Maine DEP Commissioner Patricia Aho welcomes additional Brownfields Funding for Maine
July 19, 2013
Jessamine Logan (207) 287-5842 firstname.lastname@example.org
-The Department of Economic and Community Development is the third highest single entity nationwide and the highest in New England to receive funding
Augusta– Maine Department of Environmental Protection Commissioner Patricia Aho welcomes the Environmental Protection Agency’s (EPA) announcement of two awards in Maine of Supplemental Brownfields Revolving Loan Fund (BRLF). DEP closely worked with the Maine Department of Economic and Community Development (DECD) and the Southern Maine Planning Commission and was instrumental in the organizations receiving the funds.
DECD received $600,000 in funding, which is tied for the third highest single entity award in the entire country and the highest award in New England. SMPC received $200,000 for its BRLF; on top of the $400,000 it received for two community wide assessment grants last month. “Maine’s economy is tied to its natural resources,” Governor Paul R. LePage said, “I am pleased that Maine is nationally recognized for having highly productive Brownfields Revolving Loan Funds. Mainers can be assured that cleaning-up hazardous properties and putting them into productive use remains a priority of my Administration.”
DEP is proud that for over a decade, Maine has had one of the most successful Brownfields programs in the country. Earlier this year, EPA awarded Maine $3.8 million in Brownfields funding for FY2013. This year, Maine is the third highest recipient of Brownfields RLF funding nationwide and the highest in New England. Since 2002, Maine has received close to $50 million dollars in funding for the Brownfields program and created 750 jobs and assessed or cleaned up 1500 acres across the state. DEP understands that the successes of this program are from working together with EPA and the applicants. Aho said, “Maine has consistently received higher amounts than many other states because we have an excellent staff that work tirelessly with potential recipients and help with applications, forms, and overall information.”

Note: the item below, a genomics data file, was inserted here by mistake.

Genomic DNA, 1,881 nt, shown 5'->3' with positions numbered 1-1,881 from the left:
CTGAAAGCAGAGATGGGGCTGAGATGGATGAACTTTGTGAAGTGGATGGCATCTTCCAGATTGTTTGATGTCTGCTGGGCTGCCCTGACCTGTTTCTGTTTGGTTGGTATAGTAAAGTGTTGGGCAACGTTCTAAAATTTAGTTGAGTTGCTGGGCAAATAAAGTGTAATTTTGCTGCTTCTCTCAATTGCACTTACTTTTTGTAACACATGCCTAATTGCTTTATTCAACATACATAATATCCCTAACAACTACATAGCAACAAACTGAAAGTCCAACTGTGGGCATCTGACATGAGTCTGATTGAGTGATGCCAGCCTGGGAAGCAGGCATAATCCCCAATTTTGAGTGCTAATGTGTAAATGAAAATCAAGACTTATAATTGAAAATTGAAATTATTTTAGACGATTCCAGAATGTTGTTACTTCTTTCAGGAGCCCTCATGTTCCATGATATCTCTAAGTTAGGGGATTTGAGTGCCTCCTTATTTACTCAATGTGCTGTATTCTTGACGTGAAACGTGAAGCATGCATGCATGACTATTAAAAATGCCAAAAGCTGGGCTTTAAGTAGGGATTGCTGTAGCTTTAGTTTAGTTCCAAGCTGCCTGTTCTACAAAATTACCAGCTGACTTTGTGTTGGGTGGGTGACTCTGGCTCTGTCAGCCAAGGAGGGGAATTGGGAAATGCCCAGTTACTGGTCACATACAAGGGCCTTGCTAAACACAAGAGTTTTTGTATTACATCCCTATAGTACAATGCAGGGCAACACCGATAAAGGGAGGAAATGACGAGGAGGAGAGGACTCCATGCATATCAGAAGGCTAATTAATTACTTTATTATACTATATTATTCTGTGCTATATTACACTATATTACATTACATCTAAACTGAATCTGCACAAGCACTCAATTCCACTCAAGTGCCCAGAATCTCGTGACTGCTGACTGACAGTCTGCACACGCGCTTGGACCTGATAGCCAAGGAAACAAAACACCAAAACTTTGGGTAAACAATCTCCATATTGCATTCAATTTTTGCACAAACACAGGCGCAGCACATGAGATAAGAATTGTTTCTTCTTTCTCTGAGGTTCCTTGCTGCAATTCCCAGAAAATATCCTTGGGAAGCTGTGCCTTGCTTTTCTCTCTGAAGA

Maine has six BRLFs across the state: DECD, SMPC, Piscataquis County Economic Development Council, Northern Maine Development Commission, Greater Portland Council of Governments, and the Kennebec Valley Council of Governments. “By leveraging federal funding and creating sustainable revolving loan funds more unsafe properties in Maine will be cleaned-up thus underscoring DEP’s vision that a healthy environment translates to a healthy economy,” Aho said.
“This is a great example of two state agencies collaborating on finding a solution to environmental problems that have become barriers to redevelopment of sites that have potential for future contribution to economic growth,” said Deborah Johnson, DECD’s Director of the Office of Community Development.
A “brownfield” is defined by the EPA as “real property, the expansion, redevelopment, or reuse of which may be complicated by the presence or potential presence of hazardous substances, pollutant or contaminants.” The purpose of the Brownfields Program is to encourage re-development at these properties. This is accomplished by working with municipalities and potential owners to assist them with conducting investigations and remediation where necessary to allow for productive re-use of brownfields sites.
Potential Brownfields applicants are encouraged to contact Nick Hodgkins of DEP’s Bureau of Remediation and Waste Management, Brownfields Program, by phone at (207) 287-2651 or by e-mail at Nick.Hodgkins@maine.gov. More information can be found here about the Brownfields Program: http://www.maine.gov/dep/spills/brownfields/index.html